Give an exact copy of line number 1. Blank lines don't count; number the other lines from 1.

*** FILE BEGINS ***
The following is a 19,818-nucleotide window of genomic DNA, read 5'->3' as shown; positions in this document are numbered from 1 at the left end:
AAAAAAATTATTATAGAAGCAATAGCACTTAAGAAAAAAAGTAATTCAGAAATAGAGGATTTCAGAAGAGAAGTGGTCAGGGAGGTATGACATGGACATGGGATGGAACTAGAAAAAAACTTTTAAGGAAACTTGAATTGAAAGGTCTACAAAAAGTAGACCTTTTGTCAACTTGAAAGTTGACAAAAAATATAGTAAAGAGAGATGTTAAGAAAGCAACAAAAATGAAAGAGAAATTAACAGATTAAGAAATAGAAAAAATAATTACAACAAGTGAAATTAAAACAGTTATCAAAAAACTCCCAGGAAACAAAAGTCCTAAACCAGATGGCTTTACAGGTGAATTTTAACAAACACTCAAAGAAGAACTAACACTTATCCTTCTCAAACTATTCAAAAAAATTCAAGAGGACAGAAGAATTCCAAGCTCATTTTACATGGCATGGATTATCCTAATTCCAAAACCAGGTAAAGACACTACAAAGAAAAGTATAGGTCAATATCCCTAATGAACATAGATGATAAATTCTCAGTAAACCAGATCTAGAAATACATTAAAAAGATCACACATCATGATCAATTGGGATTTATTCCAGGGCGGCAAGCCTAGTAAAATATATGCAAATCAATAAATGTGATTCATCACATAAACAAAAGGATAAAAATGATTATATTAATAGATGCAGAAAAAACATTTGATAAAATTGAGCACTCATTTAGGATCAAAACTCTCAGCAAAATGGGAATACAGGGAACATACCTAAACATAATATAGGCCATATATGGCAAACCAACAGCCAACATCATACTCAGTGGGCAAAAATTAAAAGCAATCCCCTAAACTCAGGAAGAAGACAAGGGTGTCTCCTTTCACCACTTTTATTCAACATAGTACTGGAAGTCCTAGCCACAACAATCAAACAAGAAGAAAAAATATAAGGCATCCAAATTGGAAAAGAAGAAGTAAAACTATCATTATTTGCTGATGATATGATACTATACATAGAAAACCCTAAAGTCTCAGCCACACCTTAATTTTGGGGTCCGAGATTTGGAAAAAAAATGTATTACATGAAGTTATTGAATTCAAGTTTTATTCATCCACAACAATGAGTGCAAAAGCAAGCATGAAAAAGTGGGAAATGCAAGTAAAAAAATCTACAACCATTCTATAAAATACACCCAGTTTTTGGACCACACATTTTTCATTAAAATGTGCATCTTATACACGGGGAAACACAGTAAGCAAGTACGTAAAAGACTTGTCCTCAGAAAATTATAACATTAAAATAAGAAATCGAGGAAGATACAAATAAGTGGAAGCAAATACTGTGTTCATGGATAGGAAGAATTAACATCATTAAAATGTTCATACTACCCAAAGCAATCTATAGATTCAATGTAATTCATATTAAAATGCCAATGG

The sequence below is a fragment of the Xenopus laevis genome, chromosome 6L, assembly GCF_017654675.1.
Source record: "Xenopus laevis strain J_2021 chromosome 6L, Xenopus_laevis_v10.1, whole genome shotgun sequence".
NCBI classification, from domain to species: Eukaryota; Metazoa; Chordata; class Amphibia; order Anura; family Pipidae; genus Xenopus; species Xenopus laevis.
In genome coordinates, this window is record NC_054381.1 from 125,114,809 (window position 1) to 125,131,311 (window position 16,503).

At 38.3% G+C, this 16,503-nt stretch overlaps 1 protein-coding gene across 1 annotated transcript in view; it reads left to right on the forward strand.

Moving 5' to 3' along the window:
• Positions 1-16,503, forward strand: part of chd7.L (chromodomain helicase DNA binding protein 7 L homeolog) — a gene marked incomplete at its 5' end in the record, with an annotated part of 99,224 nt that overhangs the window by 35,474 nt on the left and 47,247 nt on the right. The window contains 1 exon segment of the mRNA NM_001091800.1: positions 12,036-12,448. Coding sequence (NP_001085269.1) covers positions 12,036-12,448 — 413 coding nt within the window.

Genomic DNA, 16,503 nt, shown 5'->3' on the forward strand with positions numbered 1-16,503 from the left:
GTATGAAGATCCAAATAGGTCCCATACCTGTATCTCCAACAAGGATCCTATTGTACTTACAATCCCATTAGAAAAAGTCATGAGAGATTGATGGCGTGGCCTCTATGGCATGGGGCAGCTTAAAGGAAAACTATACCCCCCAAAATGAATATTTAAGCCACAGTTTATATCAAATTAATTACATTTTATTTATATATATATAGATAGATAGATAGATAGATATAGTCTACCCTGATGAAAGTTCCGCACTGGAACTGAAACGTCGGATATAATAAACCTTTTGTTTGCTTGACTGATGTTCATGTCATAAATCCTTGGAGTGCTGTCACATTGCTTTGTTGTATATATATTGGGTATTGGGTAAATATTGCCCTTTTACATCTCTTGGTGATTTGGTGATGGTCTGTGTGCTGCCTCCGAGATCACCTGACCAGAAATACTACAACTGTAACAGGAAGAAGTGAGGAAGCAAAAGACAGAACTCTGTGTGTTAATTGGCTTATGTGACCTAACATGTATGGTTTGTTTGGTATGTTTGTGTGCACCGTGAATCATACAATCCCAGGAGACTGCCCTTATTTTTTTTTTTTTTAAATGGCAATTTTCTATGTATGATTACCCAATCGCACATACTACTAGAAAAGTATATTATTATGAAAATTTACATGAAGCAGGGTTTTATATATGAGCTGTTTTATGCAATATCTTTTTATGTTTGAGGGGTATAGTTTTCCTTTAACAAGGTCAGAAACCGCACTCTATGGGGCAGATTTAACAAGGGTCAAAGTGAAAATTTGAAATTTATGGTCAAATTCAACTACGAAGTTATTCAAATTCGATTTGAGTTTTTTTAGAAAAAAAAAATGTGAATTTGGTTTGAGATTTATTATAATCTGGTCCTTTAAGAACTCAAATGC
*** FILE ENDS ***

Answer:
The following is a 19,818-nucleotide window of genomic DNA, read 5'->3' as shown; positions in this document are numbered from 1 at the left end: